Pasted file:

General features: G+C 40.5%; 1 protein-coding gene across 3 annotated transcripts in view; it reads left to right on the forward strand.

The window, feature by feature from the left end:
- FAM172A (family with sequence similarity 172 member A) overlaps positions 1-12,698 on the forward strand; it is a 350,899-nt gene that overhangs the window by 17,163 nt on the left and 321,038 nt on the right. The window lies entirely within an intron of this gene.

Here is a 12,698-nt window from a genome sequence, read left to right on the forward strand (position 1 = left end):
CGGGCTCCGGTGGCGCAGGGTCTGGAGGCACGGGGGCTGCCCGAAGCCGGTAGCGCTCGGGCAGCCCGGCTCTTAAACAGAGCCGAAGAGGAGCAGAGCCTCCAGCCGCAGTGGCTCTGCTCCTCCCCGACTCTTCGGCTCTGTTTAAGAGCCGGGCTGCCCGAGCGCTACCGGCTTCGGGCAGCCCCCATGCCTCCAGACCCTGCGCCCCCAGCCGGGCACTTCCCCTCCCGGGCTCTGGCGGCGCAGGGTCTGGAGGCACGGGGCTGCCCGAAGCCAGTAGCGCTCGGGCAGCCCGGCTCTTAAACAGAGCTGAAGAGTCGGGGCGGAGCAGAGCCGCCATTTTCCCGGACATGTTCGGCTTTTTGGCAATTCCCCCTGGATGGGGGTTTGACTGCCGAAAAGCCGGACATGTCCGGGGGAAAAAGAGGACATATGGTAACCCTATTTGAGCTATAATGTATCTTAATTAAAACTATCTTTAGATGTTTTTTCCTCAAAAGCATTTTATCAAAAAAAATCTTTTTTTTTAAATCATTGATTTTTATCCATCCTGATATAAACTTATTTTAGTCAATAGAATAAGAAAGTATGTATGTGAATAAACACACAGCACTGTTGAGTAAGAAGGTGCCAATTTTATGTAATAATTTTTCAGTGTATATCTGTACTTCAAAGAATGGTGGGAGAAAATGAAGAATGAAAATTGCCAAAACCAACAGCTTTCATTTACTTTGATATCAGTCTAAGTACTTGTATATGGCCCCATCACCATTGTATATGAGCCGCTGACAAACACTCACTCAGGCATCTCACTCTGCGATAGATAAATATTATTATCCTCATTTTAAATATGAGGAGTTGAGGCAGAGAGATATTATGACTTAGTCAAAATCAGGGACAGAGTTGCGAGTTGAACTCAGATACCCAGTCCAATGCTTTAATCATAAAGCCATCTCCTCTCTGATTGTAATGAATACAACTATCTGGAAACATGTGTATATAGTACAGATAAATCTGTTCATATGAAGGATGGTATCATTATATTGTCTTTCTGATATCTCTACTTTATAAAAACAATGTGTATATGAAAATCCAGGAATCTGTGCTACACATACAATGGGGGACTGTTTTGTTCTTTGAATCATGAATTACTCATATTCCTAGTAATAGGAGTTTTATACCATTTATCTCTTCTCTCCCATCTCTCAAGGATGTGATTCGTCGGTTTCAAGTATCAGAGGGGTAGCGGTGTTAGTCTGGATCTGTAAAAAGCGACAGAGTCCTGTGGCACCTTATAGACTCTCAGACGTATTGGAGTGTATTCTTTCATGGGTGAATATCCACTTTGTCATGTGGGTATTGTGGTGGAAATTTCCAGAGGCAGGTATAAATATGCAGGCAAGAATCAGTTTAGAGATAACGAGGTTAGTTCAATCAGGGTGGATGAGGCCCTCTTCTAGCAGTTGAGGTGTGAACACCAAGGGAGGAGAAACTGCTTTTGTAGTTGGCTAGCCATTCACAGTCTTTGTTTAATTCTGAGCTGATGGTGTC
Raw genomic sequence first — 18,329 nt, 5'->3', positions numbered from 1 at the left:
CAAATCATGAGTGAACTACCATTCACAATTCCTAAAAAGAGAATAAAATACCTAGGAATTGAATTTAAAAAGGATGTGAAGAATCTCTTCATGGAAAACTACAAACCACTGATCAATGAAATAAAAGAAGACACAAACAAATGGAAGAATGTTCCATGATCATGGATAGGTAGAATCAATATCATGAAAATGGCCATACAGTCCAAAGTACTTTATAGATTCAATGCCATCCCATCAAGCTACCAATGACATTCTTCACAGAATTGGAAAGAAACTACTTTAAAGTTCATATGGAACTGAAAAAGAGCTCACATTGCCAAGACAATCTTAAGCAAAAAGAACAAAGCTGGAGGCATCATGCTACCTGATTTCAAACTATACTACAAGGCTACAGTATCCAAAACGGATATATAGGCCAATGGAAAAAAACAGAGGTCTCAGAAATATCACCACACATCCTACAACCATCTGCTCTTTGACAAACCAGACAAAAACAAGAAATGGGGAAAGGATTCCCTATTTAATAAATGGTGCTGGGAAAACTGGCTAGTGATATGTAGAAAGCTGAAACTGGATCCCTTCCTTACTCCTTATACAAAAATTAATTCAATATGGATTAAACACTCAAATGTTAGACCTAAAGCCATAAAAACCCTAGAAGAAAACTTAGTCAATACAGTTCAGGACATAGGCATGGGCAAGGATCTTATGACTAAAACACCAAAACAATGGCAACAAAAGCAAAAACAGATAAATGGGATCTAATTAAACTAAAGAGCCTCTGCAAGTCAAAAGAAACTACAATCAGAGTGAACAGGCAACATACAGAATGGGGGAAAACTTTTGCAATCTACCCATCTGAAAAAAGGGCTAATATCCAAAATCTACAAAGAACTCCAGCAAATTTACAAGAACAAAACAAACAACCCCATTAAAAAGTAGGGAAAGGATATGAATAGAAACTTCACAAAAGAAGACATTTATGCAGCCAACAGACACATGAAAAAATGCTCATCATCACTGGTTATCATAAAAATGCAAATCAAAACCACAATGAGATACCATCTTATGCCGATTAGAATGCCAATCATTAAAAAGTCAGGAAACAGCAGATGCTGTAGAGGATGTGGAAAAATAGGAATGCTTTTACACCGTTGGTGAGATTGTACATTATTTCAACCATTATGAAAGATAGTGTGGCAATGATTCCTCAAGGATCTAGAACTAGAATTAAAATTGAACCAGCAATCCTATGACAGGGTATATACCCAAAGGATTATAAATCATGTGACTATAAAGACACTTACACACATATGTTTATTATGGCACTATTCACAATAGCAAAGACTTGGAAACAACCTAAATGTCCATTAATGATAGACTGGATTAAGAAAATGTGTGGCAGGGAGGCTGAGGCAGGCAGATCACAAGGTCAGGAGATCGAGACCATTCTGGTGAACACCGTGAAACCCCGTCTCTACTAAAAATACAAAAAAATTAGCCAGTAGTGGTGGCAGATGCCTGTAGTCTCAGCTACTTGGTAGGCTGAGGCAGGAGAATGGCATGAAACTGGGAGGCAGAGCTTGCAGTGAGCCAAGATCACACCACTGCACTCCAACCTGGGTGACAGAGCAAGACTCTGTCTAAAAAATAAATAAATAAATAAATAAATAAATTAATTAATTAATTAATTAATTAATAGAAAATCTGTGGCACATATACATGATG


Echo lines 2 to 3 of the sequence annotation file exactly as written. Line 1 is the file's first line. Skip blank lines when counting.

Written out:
The window, feature by feature from the left end:
- FAM172A (family with sequence similarity 172 member A) overlaps positions 1-12,698 on the forward strand; it is a 350,899-nt gene that overhangs the window by 17,163 nt on the left and 321,038 nt on the right. The window lies entirely within an intron of this gene.